BusinessDesk: The changes will allow denser housing than has previously been permitted in urban areas

By Pattrick Smellie

The government has cut through a thicket of appeals against plans for more intensive urban land use in Christchurch, using emergency earthquake legislation to deal with regional policy changes that were first proposed more than four years ago.

The changes will take effect from next Monday, and will allow development in new areas in the west and north of Christchurch and in surrounding towns, including Rangiora, Kaiapoi, Rolleston, and Lincoln.

The changes will allow denser housing than has previously been permitted in urban areas, with up to 10 household units per hectare in greenfield areas of Selwyn and Waimakariri districts, 15 households per hectare in greenfields areas of Christchurch, grouped around Halswell and Papanui, up to 50 households per hectare in the Christchurch city centre, and 30 households in other areas identified in the Christchurch City Plan.

The proposals were already part of the so-called Proposed Change 1 in the Canterbury Regional Policy Statement, put forward in July 2007.

The process had ground through acceptance by the regional council, Environment Canterbury, by late 2009, but was still facing 51 appeals in the Environment Court.

The government decided that process needed speeding up because of the large number of people forced to relocate because of the earthquakes over the last 13 months.

“The changes … will accommodate both the population relocation forced by the earthquakes and population growth as the pace of rebuilding and development quickens,” said Brownlee.

To achieve this, the proposed change has been revoked and a new chapter 12A inserted into the Canterbury Regional Policy Statement, specifically referring to “accelerated gains of population … in western Greater Christchurch (including Christchurch City) as people and business activity has of necessity moved from the east (where earthquake damage has been most significant) to the west.”

“Since the earthquakes, shifts in population across Greater Christchurch have occurred and continue to do so (people leaving, both temporary and permanent and new people arriving as part of the rebuild),” says commentary on issues in the new chapter. “Given the potential impact these growth drivers have on Greater Christchurch, it is critical to understand the volumes of growth and the choices available for accommodating this level of future change, in the most sustainable manner, along with the investment in and development of strategic infrastructure which will be required to provide for such growth.”

The newly approved changes identify areas available for urban development, specify residential densities, make provision for business, require local authorities to provide for sequenced developments, and provide for form, design and development plans for integrated management of the area’s growth.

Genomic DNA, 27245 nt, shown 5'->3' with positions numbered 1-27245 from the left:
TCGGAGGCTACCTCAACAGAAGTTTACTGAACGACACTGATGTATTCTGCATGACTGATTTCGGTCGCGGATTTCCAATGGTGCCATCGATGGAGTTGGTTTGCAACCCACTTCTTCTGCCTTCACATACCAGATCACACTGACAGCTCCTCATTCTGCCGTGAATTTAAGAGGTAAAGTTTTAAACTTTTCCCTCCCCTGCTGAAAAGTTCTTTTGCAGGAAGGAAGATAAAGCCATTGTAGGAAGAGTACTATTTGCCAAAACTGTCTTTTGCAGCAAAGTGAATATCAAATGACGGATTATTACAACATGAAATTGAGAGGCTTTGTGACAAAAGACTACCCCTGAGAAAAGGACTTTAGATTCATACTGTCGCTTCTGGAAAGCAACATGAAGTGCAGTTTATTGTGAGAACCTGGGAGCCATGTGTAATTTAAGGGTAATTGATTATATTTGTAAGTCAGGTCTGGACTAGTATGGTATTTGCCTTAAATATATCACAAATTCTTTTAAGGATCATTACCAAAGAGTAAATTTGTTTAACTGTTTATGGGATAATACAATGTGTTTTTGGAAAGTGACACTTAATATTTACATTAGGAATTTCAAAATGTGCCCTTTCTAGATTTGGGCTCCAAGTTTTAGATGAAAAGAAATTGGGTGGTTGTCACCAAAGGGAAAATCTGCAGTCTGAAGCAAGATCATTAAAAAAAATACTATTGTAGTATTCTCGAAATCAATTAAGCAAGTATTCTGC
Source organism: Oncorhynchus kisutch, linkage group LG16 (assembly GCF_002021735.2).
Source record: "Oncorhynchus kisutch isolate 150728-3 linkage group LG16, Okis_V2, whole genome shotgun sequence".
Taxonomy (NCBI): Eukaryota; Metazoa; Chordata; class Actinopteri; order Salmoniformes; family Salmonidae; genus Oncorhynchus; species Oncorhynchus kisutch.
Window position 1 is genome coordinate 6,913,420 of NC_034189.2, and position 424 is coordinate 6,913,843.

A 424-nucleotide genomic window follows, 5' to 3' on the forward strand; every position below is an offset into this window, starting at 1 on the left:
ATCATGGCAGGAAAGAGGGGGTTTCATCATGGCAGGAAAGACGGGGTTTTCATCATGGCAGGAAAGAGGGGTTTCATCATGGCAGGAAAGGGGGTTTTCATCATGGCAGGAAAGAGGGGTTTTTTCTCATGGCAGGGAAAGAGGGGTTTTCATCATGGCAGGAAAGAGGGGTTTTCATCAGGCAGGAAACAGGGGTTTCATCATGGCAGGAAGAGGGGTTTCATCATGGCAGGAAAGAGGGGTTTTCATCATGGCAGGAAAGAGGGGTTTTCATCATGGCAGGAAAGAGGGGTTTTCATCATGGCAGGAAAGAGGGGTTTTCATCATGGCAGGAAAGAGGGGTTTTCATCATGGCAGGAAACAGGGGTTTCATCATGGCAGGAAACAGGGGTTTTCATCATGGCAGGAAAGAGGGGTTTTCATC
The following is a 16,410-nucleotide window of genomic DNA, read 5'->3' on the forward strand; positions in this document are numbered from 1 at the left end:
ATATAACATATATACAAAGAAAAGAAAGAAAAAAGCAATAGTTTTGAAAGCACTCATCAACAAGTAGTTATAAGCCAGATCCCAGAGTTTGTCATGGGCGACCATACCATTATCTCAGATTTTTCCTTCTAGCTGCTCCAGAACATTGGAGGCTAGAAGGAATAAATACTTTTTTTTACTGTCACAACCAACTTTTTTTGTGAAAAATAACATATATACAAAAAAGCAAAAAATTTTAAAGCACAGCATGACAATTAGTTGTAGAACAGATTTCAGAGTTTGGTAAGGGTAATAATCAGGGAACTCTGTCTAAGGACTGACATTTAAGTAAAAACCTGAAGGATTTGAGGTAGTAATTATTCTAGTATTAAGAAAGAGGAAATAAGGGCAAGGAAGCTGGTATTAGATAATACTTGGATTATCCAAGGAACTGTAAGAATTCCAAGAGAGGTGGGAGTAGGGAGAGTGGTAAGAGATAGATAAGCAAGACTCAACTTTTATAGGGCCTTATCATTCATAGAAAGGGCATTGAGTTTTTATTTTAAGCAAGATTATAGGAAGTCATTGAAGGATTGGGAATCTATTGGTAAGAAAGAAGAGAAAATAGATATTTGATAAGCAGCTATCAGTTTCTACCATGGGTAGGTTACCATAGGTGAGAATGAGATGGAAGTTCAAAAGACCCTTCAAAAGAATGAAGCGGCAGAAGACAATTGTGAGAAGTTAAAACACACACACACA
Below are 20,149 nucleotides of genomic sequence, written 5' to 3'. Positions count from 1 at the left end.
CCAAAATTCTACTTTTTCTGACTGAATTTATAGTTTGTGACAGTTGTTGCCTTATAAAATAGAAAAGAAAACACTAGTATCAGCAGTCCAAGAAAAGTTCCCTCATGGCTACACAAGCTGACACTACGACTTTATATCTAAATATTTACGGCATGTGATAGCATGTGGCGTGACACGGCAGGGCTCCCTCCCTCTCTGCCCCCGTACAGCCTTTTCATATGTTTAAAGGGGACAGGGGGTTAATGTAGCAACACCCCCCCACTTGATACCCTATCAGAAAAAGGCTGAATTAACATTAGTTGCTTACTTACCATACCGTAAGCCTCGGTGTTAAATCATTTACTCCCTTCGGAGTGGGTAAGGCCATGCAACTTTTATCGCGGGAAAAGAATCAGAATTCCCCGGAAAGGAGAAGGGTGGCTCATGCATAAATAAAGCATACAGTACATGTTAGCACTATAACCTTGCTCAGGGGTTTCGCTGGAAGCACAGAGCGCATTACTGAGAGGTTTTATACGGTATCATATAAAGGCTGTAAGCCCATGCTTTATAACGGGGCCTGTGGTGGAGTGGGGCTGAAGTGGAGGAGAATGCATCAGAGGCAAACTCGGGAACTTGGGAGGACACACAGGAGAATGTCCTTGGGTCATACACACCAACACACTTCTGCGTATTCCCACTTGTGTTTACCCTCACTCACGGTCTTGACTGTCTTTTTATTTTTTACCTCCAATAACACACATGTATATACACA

The decision to invoke emergency powers follows a string of related decisions, including to bring the previously opposed Prestons Road subdivision into the city limits, and to allow development in Kaiapoi in an area that Christchurch airport wanted kept clear as a noise corridor.

Brownlee also announced today that all but 20 properties on Banks Peninsula had been rezoned as “green” from “white”, making them capable of being built on and repaired.

That follows last month’s announcement that 9,700 Port Hills properties had also been moved from white to green zone status.

(BusinessDesk)

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18 Comments

For those who say "Land: They're not making any more of it!" Well here's a whole lot more, 'new land' ! Will this release stop the rot of migration to...Auckland? Let me think...If I were a property developer or even a speculator, would I take adavantage of this new, potentially cheaper land in Christchurch; a City undergoing renewal with the support of taxpayer's funds or do it elsewhere? Hmm....

How many more chances have our constantly underperforming parliamentarians/ ministers with your NZfriendly and NZpolite public NZmentality before you sack them openly and publicly ?

Good on you Hugh.

What a disappointment. Here we are over a year after the first quake and we are well on the way to completing the second new house (okay maybe it's the third, the rate of progress is so fast it's making me dizzy). At this rate Christchurch will be reborn by the year 2311.

We had hopes of getting stuck and in and having a new building up by now, but it's over to the planners and the number of car parks and whether they want the building at the front of the section now rather than the back where they wanted it before. 

The neighbours building would be 300 mm too high so its got to be redesigned. We had a tenant wanted to put up an arthouse cinema in Beckenham because his old one was in the red zone. Oh, no you cant't do that, you would need 53 car parks, they said so we both gave up. (The tenant said the ten we had would be fine, who is the expert, him or the planner)